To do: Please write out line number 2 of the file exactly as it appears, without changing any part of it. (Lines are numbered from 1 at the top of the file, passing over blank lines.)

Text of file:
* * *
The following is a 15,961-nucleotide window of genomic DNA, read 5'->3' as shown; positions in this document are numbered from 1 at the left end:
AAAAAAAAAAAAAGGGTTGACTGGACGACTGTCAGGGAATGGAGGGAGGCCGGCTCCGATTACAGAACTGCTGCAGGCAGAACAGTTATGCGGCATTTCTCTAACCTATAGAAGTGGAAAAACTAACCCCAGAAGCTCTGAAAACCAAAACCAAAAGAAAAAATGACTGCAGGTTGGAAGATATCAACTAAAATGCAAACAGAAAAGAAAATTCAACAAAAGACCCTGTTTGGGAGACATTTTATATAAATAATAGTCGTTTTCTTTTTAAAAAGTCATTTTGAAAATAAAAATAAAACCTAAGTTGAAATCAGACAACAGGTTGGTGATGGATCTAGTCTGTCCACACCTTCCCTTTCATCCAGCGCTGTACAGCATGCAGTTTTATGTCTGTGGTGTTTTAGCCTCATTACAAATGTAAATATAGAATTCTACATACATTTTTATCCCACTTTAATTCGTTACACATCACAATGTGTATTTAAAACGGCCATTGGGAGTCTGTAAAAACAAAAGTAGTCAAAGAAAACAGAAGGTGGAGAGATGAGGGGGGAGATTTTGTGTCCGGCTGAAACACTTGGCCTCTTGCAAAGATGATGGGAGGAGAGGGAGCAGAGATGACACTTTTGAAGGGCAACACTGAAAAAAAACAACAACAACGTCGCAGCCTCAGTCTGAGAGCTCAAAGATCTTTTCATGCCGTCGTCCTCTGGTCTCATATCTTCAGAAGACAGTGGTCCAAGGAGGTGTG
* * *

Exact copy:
AAAAAAAAAAAAAGGGTTGACTGGACGACTGTCAGGGAATGGAGGGAGGCCGGCTCCGATTACAGAACTGCTGCAGGCAGAACAGTTATGCGGCATTTCTCTAACCTATAGAAGTGGAAAAACTAACCCCAGAAGCTCTGAAAACCAAAACCAAAAGAAAAAATGACTGCAGGTTGGAAGATATCAACTAAAATGCAAACAGAAAAGAAAATTCAACAAAAGACCCTGTTTGGGAGACATTTTATATAAATAATAGTCGTTTTCTTTTTAAAAAGTCATTTTGAAAATAAAAATAAAACCTAAGTTGAAATCAGACAACAGGTTGGTGATGGATCTAGTCTGTCCACACCTTCCCTTTCATCCAGCGCTGTACAGCATGCAGTTTTATGTCTGTGGTGTTTTAGCCTCATTACAAATGTAAATATAGAATTCTACATACATTTTTATCCCACTTTAATTCGTTACACATCACAATGTGTATTTAAAACGGCCATTGGGAGTCTGTAAAAACAAAAGTAGTCAAAGAAAACAGAAGGTGGAGAGATGAGGGGGGAGATTTTGTGTCCGGCTGAAACACTTGGCCTCTTGCAAAGATGATGGGAGGAGAGGGAGCAGAGATGACACTTTTGAAGGGCAACACTGAAAAAAAACAACAACAACGTCGCAGCCTCAGTCTGAGAGCTCAAAGATCTTTTCATGCCGTCGTCCTCTGGTCTCATATCTTCAGAAGACAGTGGTCCAAGGAGGTGTG